RALEIGH, N.C. (AP/WNCN) — A driver who runs into a demonstrator on a public street in North Carolina could avoid civil liability for the person’s injuries under legislation that has cleared the House.
Representatives gave final approval to the measure Thursday following a second straight day of debate over protecting motorists legally using the roads and the constitutional right to protest. The 67-48 vote was nearly identical to Wednesday’s margin for preliminary action.
The measure heading to the Senate says a driver would be immune from lawsuits if the driver used what is called “due care.” An amendment approved Thursday also made clear the immunity would not apply if the injured person was protesting with a valid permit to demonstrate on the street where the injury occurred.
Rep. Justin Burr (R-Montgomery County) decided to introduce the bill after watching footage of the protests in Charlotte after police shot and killed Keith Lamont Scott last year.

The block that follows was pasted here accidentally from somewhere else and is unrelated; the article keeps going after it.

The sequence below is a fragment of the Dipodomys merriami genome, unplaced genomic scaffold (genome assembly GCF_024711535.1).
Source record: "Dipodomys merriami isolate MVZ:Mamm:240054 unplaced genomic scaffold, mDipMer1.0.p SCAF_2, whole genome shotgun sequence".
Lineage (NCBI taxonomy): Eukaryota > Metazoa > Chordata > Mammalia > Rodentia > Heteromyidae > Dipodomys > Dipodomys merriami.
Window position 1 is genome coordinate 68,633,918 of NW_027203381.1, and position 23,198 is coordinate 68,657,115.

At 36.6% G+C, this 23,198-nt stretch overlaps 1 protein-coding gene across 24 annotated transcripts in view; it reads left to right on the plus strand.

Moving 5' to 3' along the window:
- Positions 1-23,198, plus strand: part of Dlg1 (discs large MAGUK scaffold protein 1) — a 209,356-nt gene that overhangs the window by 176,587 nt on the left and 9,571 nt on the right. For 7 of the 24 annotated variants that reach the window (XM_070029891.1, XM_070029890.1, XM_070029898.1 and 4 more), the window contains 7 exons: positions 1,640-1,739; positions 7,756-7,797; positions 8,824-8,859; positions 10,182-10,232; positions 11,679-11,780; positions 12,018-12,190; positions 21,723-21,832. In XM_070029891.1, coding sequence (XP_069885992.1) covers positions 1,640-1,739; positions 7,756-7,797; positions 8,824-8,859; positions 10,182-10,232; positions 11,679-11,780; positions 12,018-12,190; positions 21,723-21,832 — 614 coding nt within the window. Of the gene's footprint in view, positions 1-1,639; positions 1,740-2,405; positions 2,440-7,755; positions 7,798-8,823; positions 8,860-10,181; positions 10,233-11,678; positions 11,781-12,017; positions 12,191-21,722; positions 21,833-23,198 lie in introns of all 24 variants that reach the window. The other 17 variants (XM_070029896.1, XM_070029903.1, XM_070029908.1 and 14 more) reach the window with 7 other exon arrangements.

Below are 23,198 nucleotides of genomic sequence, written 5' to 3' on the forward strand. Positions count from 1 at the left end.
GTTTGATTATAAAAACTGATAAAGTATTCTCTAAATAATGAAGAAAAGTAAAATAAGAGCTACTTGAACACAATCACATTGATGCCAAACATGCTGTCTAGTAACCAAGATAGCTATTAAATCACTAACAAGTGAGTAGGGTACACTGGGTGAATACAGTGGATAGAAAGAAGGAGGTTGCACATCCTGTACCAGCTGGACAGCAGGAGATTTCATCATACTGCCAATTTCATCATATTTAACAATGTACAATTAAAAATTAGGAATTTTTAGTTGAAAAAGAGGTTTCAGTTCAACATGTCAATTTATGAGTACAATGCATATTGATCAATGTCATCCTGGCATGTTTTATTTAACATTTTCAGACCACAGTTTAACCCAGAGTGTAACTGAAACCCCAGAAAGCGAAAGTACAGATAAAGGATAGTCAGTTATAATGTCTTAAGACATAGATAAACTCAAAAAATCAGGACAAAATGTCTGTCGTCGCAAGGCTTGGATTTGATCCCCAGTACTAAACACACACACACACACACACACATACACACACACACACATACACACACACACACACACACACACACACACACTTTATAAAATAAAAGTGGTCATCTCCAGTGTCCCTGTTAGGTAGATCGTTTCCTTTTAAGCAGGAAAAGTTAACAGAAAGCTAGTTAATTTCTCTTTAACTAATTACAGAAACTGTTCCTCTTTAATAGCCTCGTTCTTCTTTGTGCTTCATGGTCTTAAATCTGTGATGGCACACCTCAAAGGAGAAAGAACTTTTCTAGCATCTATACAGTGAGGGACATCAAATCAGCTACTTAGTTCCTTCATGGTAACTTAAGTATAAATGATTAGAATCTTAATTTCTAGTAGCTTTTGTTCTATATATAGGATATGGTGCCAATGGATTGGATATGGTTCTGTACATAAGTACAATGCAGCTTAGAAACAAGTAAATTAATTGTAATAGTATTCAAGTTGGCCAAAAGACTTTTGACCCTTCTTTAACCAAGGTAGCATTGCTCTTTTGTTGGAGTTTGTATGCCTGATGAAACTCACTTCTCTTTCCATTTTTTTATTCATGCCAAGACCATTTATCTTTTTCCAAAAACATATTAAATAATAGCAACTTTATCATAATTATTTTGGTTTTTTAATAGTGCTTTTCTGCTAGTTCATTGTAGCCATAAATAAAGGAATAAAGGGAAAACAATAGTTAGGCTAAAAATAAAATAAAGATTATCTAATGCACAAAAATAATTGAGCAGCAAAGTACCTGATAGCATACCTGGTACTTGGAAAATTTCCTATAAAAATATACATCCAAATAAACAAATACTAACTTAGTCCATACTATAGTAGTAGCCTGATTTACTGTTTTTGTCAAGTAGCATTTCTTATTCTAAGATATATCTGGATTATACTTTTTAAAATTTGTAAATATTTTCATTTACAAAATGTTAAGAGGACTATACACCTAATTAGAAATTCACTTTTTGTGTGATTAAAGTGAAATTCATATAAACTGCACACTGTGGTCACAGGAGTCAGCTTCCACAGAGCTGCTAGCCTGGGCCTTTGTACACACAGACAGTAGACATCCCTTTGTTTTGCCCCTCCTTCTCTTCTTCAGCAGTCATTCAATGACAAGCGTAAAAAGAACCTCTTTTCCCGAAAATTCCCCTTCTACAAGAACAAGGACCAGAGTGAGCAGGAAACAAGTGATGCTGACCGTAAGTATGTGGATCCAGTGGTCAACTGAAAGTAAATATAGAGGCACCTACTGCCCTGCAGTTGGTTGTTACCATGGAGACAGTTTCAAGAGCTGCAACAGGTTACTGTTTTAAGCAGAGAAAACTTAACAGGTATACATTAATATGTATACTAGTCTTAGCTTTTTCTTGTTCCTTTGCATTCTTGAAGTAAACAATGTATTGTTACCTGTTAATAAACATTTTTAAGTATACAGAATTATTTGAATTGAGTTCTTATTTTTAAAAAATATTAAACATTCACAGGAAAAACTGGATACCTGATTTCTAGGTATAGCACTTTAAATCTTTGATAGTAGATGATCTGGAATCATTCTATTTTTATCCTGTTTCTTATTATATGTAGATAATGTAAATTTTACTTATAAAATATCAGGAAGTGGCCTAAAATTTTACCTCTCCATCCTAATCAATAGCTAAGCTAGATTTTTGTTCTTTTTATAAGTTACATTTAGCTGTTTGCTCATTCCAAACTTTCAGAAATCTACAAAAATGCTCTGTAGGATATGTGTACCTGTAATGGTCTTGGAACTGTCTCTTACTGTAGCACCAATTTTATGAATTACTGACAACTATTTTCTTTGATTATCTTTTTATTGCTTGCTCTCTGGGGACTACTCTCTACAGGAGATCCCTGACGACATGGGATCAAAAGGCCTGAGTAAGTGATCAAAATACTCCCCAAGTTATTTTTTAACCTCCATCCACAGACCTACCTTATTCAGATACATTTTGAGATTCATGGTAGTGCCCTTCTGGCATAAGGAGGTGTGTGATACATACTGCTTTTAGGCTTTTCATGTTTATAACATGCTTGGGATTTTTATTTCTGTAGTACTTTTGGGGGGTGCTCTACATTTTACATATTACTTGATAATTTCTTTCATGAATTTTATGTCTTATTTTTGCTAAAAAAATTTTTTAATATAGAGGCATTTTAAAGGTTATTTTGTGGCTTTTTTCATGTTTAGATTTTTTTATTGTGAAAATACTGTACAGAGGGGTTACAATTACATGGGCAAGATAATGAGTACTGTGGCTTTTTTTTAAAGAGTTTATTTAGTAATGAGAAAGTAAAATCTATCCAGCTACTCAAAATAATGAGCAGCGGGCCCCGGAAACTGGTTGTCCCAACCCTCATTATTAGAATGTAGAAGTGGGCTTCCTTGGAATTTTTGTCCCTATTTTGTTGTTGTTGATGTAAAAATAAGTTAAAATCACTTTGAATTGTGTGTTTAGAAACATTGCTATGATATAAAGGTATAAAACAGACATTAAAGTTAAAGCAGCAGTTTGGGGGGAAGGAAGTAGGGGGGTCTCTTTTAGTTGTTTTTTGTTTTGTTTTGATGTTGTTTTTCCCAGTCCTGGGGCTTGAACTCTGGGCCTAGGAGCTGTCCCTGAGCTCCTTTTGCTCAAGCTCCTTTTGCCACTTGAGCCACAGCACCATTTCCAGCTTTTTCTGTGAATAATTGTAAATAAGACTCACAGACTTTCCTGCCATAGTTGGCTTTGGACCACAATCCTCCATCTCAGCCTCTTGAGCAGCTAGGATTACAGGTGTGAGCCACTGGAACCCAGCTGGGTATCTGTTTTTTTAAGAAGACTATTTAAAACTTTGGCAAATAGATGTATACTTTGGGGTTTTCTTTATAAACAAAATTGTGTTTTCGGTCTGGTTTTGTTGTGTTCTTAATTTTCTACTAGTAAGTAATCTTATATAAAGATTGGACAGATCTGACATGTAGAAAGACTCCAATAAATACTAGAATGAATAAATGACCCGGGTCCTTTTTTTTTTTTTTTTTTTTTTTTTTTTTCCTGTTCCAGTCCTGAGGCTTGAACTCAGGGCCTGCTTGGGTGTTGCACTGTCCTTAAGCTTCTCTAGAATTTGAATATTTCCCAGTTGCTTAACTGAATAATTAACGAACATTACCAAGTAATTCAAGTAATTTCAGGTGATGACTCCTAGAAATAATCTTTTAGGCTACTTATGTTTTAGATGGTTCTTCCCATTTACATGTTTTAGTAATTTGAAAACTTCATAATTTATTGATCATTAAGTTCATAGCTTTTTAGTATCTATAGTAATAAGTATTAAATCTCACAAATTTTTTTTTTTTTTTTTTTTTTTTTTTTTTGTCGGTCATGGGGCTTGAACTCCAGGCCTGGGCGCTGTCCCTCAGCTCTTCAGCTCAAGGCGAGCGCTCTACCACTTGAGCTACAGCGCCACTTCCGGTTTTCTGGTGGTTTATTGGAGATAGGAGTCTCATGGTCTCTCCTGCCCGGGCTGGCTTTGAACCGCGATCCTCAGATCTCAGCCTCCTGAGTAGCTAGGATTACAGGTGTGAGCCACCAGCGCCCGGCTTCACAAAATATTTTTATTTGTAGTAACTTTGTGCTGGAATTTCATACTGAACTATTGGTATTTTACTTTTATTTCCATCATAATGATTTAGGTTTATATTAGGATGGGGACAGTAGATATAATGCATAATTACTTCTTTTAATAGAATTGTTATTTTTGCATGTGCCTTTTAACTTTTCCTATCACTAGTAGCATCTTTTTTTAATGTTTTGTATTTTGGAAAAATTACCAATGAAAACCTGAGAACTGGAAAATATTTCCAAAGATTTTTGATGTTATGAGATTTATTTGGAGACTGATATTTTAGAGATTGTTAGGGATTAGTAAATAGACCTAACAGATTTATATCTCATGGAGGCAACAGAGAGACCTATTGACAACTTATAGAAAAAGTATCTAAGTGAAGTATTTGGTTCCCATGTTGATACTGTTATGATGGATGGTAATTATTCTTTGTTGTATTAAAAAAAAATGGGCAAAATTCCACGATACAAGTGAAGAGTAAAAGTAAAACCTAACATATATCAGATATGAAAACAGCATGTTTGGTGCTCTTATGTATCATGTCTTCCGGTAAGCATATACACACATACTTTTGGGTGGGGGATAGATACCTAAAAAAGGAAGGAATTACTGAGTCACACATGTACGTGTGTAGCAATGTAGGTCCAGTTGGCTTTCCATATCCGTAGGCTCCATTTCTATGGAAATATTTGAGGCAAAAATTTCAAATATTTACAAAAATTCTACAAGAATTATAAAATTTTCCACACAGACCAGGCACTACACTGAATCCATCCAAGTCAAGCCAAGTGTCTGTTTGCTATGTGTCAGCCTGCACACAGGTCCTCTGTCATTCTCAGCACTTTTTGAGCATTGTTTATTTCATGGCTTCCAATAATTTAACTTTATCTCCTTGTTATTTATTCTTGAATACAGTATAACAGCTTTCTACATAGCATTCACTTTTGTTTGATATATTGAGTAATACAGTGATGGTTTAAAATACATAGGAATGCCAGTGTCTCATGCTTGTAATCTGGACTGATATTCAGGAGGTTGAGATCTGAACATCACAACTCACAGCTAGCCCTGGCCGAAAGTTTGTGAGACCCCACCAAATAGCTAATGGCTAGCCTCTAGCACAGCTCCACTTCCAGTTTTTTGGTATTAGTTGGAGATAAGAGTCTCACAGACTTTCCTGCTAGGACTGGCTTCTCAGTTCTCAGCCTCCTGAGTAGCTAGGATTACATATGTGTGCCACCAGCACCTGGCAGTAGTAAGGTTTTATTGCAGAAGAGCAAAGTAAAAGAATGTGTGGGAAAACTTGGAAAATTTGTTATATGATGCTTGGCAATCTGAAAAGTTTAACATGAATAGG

“In the dark of night, individuals are running out onto the interstates and potentially putting not only their lives in danger but putting the lives of the people in the vehicles in danger,” he said.
If a driver is “exercising due care” and injures a protester blocking a street, the driver wouldn’t be held liable.
Wayne Goodwin, the head of the state Democratic party, called the bill “a shockingly horrible and dangerous piece of legislation.” Saying the courts would ultimately find such a law unconstitutional, Democrats are urging the state Senate and Gov. Roy Cooper to reject the bill.